"Where is the security that the Security Council was supposed to guarantee?" Zelenskyy asked, highlighting a common criticism of the U.N.'s ability to make its members fulfill the promises of Article 1 of the U.N Charter to maintain peace. Zelenskyy also highlighted the unlikelihood of the U.N. to take action in light of Russia's permanent seat on the Security Council and its veto power.
"Ladies and gentlemen, are you ready to close the U.N.? Do you think the time for international order is gone?" he asked.
If the answer is no, he said, then action must be taken immediately to restore the U.N. charter and punish Russia.
He pointed to Syria, Somalia, Afghanistan and Yemen and said that if such atrocities had been punished earlier and not allowed to drag on, perhaps there would not be a war in Ukraine now.
So how can the world respond now? Zelenskyy said that anyone in the Russian military who gave or carried out criminal orders should be brought before a tribunal and held accountable.
He also urged the council to remove Russia "as an aggressor and a source of war" so that it cannot block responses to its own acts of violence.
"If there is no alternative and no option, then the next option would be: dissolve yourself altogether," Zelenskyy added.
Zelenskyy says Bucha is 'only one example'
Zelenskyy also said that there is not a single crime that Russian forces "will not commit." He compared their actions to those of terrorist groups such as ISIS, with the only difference being that Russia sits on the Security Council.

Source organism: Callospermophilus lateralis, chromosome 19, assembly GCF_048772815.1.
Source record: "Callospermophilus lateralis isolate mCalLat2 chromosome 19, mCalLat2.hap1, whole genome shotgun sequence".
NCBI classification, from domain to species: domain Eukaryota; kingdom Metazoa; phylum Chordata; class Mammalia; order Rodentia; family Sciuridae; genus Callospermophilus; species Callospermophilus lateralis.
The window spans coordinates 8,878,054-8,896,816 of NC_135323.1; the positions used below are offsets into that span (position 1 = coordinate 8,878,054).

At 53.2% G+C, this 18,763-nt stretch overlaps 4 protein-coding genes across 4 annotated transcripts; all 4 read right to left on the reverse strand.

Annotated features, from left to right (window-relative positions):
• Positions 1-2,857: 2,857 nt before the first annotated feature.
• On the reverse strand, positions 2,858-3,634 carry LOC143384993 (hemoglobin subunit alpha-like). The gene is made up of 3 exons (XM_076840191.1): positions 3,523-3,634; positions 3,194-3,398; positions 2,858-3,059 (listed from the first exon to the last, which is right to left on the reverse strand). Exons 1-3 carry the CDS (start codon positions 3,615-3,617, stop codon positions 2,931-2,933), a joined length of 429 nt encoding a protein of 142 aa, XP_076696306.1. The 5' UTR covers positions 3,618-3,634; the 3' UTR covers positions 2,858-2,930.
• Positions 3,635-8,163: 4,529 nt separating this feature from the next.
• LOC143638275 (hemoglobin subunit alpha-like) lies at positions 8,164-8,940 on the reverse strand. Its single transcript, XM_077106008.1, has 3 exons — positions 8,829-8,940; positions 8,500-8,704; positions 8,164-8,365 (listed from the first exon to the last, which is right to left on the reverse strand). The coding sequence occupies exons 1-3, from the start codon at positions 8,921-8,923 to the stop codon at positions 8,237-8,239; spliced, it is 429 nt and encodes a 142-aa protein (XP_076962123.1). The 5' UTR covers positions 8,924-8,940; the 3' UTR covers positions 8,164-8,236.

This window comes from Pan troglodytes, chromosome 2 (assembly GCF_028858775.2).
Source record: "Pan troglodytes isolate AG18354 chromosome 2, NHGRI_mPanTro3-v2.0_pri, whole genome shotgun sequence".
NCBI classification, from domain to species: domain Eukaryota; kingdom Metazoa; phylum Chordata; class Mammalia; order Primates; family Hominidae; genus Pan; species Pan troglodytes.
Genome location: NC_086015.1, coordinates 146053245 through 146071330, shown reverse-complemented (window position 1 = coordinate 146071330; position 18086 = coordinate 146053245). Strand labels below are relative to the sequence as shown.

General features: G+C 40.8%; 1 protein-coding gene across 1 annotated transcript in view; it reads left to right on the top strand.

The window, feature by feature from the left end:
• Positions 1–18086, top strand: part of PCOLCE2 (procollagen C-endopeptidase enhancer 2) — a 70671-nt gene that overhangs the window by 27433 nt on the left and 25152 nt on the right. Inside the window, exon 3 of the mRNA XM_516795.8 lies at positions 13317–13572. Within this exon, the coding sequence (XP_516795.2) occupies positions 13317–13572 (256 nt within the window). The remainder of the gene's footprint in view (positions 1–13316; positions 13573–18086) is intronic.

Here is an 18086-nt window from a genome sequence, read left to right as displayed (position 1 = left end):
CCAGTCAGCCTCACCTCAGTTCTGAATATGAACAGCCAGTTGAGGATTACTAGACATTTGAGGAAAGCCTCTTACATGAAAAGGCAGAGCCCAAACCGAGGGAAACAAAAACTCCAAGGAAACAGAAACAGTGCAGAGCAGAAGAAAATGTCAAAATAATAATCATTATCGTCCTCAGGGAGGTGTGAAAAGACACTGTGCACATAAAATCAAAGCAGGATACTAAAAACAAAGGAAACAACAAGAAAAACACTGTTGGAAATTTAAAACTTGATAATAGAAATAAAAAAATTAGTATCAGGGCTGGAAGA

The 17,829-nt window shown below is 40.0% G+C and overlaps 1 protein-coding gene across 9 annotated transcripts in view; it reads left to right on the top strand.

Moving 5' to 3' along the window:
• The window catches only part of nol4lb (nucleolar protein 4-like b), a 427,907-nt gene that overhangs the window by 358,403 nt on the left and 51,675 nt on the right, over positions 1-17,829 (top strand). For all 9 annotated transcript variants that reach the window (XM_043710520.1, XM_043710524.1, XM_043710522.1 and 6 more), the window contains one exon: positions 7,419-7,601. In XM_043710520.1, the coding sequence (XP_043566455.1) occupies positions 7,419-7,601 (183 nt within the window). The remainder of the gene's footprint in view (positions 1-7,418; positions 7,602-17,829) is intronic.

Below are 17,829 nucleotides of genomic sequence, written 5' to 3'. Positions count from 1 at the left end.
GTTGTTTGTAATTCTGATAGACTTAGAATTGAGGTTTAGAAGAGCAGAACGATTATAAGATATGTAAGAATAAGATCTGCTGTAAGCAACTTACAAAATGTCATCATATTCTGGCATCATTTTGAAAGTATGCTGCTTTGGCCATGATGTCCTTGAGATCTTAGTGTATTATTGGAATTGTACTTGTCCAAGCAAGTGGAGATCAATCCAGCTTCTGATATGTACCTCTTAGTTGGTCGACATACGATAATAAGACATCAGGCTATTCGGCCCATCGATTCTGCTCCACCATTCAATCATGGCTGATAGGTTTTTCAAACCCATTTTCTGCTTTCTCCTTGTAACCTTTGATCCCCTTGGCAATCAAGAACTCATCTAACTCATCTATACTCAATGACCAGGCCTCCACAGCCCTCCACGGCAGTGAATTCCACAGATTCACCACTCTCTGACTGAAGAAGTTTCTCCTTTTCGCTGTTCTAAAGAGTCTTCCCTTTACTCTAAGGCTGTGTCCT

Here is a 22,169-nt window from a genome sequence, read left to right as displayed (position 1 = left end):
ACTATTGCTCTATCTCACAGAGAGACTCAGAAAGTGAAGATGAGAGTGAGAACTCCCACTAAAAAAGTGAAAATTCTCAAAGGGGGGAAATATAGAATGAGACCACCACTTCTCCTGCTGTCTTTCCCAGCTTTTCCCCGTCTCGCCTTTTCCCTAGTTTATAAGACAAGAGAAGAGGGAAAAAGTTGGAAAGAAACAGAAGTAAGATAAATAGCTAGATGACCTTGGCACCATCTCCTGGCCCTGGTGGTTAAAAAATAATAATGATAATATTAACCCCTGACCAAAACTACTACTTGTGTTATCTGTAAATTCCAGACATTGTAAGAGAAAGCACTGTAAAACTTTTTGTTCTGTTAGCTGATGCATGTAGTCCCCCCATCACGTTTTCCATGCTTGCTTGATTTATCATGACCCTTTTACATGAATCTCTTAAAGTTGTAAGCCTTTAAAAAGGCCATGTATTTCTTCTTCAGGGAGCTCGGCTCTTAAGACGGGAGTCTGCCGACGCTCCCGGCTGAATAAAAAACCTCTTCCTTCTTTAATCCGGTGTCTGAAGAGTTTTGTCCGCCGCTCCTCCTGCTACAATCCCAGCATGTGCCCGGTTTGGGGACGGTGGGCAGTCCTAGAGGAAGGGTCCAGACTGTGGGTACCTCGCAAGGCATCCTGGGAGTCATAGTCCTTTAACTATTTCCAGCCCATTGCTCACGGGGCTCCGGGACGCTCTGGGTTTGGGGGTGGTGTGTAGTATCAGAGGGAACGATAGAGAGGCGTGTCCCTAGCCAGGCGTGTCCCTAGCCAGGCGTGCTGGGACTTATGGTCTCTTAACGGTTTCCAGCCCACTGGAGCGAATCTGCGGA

Describing the scene in Bucha, near Kyiv, he accused Russian troops of killing entire families and trying to burn their bodies, torturing people, shooting them on the streets, throwing people into wells, killing them in their homes and using tanks to crush cars with civilians inside "just for their pleasure."
In even more graphic detail, he described them cutting off limbs, slashing throats, raping and killing women in front of their children and pulling out peoples' tongues "only because the aggressor did not hear what they wanted to hear from them."
Zelenskyy said that Russia needs Ukraine's wealth and its people, saying it has deported hundreds of thousands of citizens to Russia, abducted children and is aiming to turn Ukraine "into silent slaves." He also alleged that the Russian military is openly looting the cities and villages it has occupied, stealing everything from food supplies to "gold earrings that are pulled out and covered with blood."
Zelenskyy said the scenes in Bucha are "unfortunately only one example of what the occupiers have been doing on our land for the past 41 days." NPR has not independently confirmed the reports.
Russia has denied these reports and accused Ukraine of staging the killings in Bucha. Zelenskyy said such denials are part of a classic tactic to say that there are different narratives and that it's impossible to establish which one is the truth.
"But it is 2022 now," he said. "We have conclusive evidence, satellite images, we can conduct full and transparent investigations."
He called for such an investigation, as well as maximum access to journalists, cooperation of international organizations and the involvement of the International Criminal Court, of which neither Russia nor Ukraine is a member.
"Geography may be different or various, but cruelty is the same, crimes are the same, and accountability must be inevitable," he said.
Versions of this story originally appeared in the Morning Edition live blog.
Copyright 2022 NPR. To see more, visit https://www.npr.org.